KillerRons - James Monroe
KillerRons - James Monroe


For some time there was a “misrepresentation” gaining momentum on the internet (as well as in written form) about the cost of using various fuels in a racing engine.  Specifically, we have seen breakdowns in written form that greatly exaggerate the cost of using alcohol both directly and indirectly.  With that in mind, we will offer our findings over the years and use one of our best customer examples as a reference to drive that point home.

For comparison’s sake we have done the math by averaging the cost of each type of fuel from several sources/brands as well as the amount of fuel used from a random sampling of our alcohol injection customers.  Keeping in mind that not everyone’s combination will use the same amount of fuel each pass we derived a best case (typically 1/8 mile) and worst case (typically ¼ mile) scenario for each.  We then averaged the results to come up with a final number for easy comparison.  You will see below that our math clearly shows that the use of alcohol in a racing engine is, by any account, 33% cheaper than using racing gasoline.  We intend to keep this topic active and realistic so we welcome your fuel consumption figures and/or feedback and will adjust the usage numbers if warranted.


Alcohol with Top Lube (Top Lube NOT Mandatory)
Average Cost $2.50 per Gallon
Usage 1.5-2.0 Gallons per Pass
Worst Case $5.00 per Pass
Best Case $3.75 per Pass
AVERAGE $4.38 per Pass

110 Octane Gasoline
Average Cost $7.50 per Gallon
Usage .75-1.0 Gallons per Pass
Worst Case $7.50 per Pass
Best Case $5.63 per Pass
AVERAGE $6.56 per Pass                  

Alcohol injection’s characteristics of RUNNING COOLER, LOWERING ELAPSED TIMES IN VIRTUALLY EVERY APPLICATION, BEING LESS DEPENDENT UPON ATMOSPHERIC CHANGES AND BEING MORE COST-EFFECTIVE TO BURN THAN RACING GASOLINE makes it the clear choice for sportsman drag racing or truck pulling applications.  When operated correctly, an alcohol burning engine doesn’t need to be treated any differently than a gasoline engine as far as maintenance.  Absolutely no extra costs are incurred with its use regardless of what you have heard or read elsewhere. This isn’t just our opinion based upon a couple of racers we scrounged together and gave some free product.  It is a fact from almost every customer that has purchased a new system since the inception of KillerRONS. 

Interestingly enough, our math also shows that E85 offers the most cost-effective fuel to burn in a racing engine.  While being more affordable, E85 will not offer the same performance and consistency of alcohol but it will outperform racing gasoline.  Our findings show that the main drawback of E85 fuel is its lack of availability in all locations and the blend is not always the same depending upon the time of year.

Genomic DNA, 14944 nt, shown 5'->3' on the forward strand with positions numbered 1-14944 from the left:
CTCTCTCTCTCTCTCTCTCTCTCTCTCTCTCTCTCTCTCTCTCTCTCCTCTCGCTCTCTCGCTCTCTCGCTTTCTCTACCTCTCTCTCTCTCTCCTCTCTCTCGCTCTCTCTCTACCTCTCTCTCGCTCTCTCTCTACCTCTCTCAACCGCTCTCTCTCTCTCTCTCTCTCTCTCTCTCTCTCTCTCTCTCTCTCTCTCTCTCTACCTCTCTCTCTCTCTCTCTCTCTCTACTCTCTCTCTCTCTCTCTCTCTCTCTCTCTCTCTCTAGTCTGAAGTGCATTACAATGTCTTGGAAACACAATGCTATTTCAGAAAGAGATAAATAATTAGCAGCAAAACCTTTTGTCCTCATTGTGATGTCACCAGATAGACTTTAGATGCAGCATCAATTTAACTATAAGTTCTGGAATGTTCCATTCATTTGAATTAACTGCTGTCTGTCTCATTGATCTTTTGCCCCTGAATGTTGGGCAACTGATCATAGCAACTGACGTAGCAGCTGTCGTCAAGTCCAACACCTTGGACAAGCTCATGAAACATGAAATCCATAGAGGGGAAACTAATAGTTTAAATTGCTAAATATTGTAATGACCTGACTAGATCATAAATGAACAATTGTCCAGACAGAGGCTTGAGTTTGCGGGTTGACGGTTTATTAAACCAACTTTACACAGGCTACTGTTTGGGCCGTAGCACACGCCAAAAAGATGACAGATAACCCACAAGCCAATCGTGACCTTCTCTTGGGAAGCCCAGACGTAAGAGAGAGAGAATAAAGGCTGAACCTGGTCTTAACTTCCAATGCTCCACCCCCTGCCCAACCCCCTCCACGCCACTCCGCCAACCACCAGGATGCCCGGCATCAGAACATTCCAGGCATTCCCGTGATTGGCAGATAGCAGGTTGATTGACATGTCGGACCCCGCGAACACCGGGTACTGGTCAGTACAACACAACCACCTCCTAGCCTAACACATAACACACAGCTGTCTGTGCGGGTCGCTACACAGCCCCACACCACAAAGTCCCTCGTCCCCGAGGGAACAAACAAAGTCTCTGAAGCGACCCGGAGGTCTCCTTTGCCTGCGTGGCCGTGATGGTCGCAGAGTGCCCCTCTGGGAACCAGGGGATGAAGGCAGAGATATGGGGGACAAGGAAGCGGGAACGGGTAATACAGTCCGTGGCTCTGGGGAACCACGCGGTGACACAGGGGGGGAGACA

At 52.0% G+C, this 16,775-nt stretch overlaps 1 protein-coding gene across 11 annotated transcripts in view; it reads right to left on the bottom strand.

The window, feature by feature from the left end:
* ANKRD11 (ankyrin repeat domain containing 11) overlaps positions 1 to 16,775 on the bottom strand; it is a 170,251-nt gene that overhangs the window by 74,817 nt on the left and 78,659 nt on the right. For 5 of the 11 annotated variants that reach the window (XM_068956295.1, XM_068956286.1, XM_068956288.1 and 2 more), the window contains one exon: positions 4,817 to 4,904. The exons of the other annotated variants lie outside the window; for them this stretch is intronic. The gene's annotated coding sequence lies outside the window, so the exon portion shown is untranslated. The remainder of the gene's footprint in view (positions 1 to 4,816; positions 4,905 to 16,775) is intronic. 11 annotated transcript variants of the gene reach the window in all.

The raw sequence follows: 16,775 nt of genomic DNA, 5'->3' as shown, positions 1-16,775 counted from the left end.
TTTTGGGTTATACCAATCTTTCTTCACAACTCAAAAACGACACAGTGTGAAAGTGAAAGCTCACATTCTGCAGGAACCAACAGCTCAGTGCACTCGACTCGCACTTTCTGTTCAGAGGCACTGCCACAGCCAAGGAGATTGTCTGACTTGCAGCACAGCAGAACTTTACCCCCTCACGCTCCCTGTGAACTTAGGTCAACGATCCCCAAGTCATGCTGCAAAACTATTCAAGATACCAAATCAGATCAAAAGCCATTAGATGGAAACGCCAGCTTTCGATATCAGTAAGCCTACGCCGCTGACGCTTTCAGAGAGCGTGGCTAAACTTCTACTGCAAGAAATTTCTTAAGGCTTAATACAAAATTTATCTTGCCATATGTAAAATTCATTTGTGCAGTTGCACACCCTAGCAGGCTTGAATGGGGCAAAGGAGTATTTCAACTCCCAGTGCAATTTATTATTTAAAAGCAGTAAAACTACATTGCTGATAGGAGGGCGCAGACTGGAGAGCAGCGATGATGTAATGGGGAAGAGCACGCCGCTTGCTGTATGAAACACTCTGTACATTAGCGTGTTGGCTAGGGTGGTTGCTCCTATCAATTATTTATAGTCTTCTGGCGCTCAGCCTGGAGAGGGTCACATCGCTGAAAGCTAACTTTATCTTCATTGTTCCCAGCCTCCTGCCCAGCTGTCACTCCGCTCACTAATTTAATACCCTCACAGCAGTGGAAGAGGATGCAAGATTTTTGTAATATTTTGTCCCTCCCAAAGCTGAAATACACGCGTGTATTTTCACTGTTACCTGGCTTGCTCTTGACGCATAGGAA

E85  85% Ethanol (from the pump)
Average Cost $2.65 per Gallon
Usage 1.0-1.5 Gallons per Pass
Worst Case $3.98 per Pass
Best Case $2.65 per Pass
AVERAGE $3.32 Per Pass

The above information was backed-up recently by Maryland's Jim Hanrahan who offered up his information when switching from 110 octane racing gasoline to alcohol and eventually to E85 fuel in his 511” BB Mopar.  Hanrahan had this to say, “I have done lots of fuel measurements and cost analysis and race gas is the most expensive.  My numbers are averaged on 5 passes down the ¼ mile plus warm-up time.  I drive to and from the pits and our local track has a long shutdown area and long drive back to the pits.  My 511” drinks some fuel so my example should be a worst case scenario for both fuels.”

Alcohol with Top Lube
(5 Passes x 1.5 Gallons per Pass) + 1.0 Gallon Warm-Up to Start Day x $2.50 per Gallon = $21.25
$4.25 per Pass

110 Octane Racing Gasoline
(5 Passes x .70 Gallons per Pass) + .5 Gallon Warm-Up to Start Day] x $7.75 per Gallon = $31.00
$6.20 per Pass

E85 Pump Gasoline
(5 Passes x 1.0 Gallons per Pass) + .5 Gallon Warm-Up to Start Day x 2.65 per Gallon = $14.58
$2.92 per Pass

Hanrahan alsohad this to say, “I tell everyone that performance comparisons between fuels really needs to consider temperature (density altitude). In cool weather (55* F), the differences will be small, and in hot weather (90* F) the differences will be larger. This is because alcohol fuels change performance less with changes in temperature. In general, on a warm day, E85 was about 0.15 seconds quicker than gasoline and alcohol was about 0.30 seconds quicker than gasoline. At 55 degrees, E85 and alcohol were only a couple hundredths apart.”

Hanrahan may even be more correct than even he knows and this is something that we are well aware of at KillerRONS.  There have been literally hundreds of occasions where engine builders have touted equivalent or exceeding horsepower numbers for their engines with a gasoline carburetor over alcohol.  Then the customer takes the engine and installs in the car and starts the season in great atmospheric conditions and posts some pretty good times.  The problem with this scenario is that the luxuries of these great conditions are short-lived.  In the gasoline burning engine, once the temperature begins to raise so do the elapsed times. It is not uncommon to see a .25 difference in elapsed times in these applications whereas an alcohol burning engine varies around a tenth with a 3000’ change in the density altitude.  We like to call this "Seasonal Performance" which you can read about elsewhere on this site.